Wes Anderson is back with another ensemble that consists of some of the biggest names in Hollywood with The French Dispatch, a quirky film that consists of various vignettes told in the most Wes Anderson way possible. 

A love letter to journalists set in an outpost of an American newspaper in a fictional twentieth century French city that brings to life a collection of stories published in "The French Dispatch Magazine".
If you've seen a Wes Anderson film before it could be argued that you've already seen The French Dispatch because Anderson is up to all his usual tricks here. It's very much a film that feels most like The Grand Budapest Hotel however, rather sadly, this is someway from that golden standard. 

The writing is entertaining enough, presented in sections of the titular magazine but they don't have enough about them to be drawn out as long as they are. Also, the film peaks early on with the first vignette featuring Adrien Brody and Benicio del Toro set inside a prison. It's more funny and charming than the other vignettes, making the rest of them a bit of a chore to sit through. 

As always with his films, The French Dispatch is immaculately shot, Robert Yeoman making the camera move so elegantly through Anderson's creation and the black and white presentation offering a vintage nature to the film, the production design stunningly intricate in its detail. Alexandre Desplat's score is simply sublime throughout, both playful and emotive when it needs to be.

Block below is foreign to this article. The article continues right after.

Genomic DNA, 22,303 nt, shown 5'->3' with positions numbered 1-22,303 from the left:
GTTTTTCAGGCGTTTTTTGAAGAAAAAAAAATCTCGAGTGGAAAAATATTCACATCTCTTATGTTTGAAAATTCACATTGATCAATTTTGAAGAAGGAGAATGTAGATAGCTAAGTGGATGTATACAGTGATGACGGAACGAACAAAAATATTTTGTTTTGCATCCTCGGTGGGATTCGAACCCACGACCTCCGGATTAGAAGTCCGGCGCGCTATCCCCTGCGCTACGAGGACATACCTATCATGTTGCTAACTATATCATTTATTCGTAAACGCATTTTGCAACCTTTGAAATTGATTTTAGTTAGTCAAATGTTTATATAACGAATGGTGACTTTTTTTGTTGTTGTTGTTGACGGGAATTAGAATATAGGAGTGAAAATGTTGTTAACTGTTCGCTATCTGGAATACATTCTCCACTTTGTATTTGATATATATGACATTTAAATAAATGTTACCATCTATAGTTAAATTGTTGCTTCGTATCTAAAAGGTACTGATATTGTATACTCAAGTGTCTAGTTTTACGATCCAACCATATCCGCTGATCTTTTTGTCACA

Anderson's films always have a cast to hand that make them insanely watchable and The French Dispatch is no different. Each vignette has its standouts, Adrien Brody the best of the first, Timothee Chalamet the second while Jeffrey Wright just about steals the whole film from others in the third. It's a real ensemble effort and there isn't much fault amongst them all. 

My major problem with The French Dispatch is that it all feels been there done that from Wes Anderson. If you're going to make a film very similar to one that came before you have to do something to make it outshine the other and in the case of this up against The Grand Budapest Hotel, there's just no contest. 

Verdict: ½


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